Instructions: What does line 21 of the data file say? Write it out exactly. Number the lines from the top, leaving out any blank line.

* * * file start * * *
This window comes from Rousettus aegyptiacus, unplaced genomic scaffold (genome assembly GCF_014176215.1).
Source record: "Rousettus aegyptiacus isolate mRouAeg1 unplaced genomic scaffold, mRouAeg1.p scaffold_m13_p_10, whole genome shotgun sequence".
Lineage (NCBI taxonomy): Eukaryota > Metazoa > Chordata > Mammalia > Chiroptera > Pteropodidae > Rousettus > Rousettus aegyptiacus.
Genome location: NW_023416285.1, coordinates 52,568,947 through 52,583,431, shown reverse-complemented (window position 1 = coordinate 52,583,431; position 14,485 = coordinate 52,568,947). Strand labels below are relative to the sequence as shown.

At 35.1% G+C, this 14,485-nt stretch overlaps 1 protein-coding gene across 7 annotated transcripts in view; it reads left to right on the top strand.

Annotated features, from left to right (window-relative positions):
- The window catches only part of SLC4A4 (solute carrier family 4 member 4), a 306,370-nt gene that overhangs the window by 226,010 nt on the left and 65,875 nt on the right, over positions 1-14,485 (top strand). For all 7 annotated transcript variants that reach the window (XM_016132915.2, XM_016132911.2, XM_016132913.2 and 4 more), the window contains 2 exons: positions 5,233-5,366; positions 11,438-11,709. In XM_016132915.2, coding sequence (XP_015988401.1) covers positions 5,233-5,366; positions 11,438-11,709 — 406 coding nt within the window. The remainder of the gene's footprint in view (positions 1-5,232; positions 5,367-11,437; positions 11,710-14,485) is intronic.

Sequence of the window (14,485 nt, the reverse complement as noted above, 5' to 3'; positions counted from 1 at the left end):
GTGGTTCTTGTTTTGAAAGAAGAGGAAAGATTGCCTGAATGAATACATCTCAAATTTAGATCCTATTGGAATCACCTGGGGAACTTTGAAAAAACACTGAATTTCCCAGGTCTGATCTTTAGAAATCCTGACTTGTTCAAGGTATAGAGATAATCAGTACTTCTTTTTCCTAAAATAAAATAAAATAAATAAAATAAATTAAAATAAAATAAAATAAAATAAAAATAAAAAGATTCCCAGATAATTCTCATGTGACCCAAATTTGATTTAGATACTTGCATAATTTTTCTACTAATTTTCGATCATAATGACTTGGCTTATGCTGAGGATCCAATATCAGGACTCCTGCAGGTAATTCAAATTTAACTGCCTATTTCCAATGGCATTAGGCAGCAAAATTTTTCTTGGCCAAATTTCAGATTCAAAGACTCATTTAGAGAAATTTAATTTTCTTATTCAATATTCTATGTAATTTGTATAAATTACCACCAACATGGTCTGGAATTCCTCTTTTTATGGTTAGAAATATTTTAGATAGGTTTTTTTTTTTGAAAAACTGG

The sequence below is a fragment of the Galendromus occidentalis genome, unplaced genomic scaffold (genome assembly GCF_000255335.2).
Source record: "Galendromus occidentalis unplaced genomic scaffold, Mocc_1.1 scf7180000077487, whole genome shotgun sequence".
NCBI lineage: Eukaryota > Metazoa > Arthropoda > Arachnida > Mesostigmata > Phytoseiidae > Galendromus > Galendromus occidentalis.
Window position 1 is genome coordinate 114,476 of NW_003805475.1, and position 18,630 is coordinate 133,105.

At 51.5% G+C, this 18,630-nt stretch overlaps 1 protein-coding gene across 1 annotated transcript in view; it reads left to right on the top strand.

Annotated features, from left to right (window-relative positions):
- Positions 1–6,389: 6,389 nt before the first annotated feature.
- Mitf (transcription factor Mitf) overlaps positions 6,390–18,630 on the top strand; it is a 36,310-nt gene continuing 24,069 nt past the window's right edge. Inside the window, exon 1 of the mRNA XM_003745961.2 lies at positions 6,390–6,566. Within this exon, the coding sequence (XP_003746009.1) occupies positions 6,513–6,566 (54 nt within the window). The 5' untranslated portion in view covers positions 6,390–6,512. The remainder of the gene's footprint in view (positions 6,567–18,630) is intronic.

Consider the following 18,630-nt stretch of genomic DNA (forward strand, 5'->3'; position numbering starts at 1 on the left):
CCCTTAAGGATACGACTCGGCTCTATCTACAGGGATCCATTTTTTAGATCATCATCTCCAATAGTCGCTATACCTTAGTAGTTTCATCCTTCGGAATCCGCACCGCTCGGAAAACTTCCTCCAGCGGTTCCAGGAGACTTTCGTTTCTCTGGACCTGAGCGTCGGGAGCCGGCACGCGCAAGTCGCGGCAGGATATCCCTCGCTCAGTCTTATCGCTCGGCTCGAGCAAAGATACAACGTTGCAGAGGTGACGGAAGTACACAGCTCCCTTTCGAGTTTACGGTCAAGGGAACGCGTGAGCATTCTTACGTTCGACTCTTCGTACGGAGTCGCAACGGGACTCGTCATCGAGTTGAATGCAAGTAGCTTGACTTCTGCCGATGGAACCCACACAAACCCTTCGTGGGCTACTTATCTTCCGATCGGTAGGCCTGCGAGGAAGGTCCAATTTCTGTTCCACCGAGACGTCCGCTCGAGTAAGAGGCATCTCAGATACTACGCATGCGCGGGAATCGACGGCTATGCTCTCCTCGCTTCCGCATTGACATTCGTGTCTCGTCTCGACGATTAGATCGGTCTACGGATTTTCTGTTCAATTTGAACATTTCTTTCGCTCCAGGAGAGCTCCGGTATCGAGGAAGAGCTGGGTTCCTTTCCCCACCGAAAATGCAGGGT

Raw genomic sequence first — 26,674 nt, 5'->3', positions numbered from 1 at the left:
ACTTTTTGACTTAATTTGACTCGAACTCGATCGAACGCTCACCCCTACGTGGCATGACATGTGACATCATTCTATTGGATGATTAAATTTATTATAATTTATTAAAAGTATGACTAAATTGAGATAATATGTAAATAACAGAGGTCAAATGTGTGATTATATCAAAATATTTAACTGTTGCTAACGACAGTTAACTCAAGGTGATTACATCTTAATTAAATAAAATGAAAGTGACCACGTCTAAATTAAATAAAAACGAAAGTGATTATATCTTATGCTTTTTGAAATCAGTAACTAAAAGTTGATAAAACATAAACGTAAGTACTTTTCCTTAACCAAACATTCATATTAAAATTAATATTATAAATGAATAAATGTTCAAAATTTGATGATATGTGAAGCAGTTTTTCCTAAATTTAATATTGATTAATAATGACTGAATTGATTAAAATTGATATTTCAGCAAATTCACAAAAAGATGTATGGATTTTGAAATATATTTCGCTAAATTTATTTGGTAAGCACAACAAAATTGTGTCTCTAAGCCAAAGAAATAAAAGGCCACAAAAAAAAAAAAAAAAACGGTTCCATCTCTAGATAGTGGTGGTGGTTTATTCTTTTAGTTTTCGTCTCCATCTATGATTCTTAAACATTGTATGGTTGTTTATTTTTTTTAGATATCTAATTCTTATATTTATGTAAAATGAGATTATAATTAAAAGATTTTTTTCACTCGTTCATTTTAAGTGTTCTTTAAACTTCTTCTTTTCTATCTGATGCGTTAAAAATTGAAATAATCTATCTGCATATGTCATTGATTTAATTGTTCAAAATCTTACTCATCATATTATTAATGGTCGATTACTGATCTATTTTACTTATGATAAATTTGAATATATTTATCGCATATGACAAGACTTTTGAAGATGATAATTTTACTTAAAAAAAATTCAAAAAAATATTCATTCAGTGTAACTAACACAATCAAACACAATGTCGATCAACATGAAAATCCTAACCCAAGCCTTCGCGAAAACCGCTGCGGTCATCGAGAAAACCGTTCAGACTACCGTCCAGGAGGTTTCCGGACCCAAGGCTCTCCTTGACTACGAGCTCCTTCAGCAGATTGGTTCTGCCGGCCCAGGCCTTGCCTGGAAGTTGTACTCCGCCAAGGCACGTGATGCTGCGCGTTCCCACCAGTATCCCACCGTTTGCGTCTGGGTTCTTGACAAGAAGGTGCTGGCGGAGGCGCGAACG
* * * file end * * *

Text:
ACTTTTTGACTTAATTTGACTCGAACTCGATCGAACGCTCACCCCTACGTGGCATGACATGTGACATCATTCTATTGGATGATTAAATTTATTATAATTTATTAAAAGTATGACTAAATTGAGATAATATGTAAATAACAGAGGTCAAATGTGTGATTATATCAAAATATTTAACTGTTGCTAACGACAGTTAACTCAAGGTGATTACATCTTAATTAAATAAAATGAAAGTGACCACGTCTAAATTAAATAAAAACGAAAGTGATTATATCTTATGCTTTTTGAAATCAGTAACTAAAAGTTGATAAAACATAAACGTAAGTACTTTTCCTTAACCAAACATTCATATTAAAATTAATATTATAAATGAATAAATGTTCAAAATTTGATGATATGTGAAGCAGTTTTTCCTAAATTTAATATTGATTAATAATGACTGAATTGATTAAAATTGATATTTCAGCAAATTCACAAAAAGATGTATGGATTTTGAAATATATTTCGCTAAATTTATTTGGTAAGCACAACAAAATTGTGTCTCTAAGCCAAAGAAATAAAAGGCCACAAAAAAAAAAAAAAAAACGGTTCCATCTCTAGATAGTGGTGGTGGTTTATTCTTTTAGTTTTCGTCTCCATCTATGATTCTTAAACATTGTATGGTTGTTTATTTTTTTTAGATATCTAATTCTTATATTTATGTAAAATGAGATTATAATTAAAAGATTTTTTTCACTCGTTCATTTTAAGTGTTCTTTAAACTTCTTCTTTTCTATCTGATGCGTTAAAAATTGAAATAATCTATCTGCATATGTCATTGATTTAATTGTTCAAAATCTTACTCATCATATTATTAATGGTCGATTACTGATCTATTTTACTTATGATAAATTTGAATATATTTATCGCATATGACAAGACTTTTGAAGATGATAATTTTACTTAAAAAAAATTCAAAAAAATATTCATTCAGTGTAACTAACACAATCAAACACAATGTCGATCAACATGAAAATCCTAACCCAAGCCTTCGCGAAAACCGCTGCGGTCATCGAGAAAACCGTTCAGACTACCGTCCAGGAGGTTTCCGGACCCAAGGCTCTCCTTGACTACGAGCTCCTTCAGCAGATTGGTTCTGCCGGCCCAGGCCTTGCCTGGAAGTTGTACTCCGCCAAGGCACGTGATGCTGCGCGTTCCCACCAGTATCCCACCGTTTGCGTCTGGGTTCTTGACAAGAAGGTGCTGGCGGAGGCGCGAACG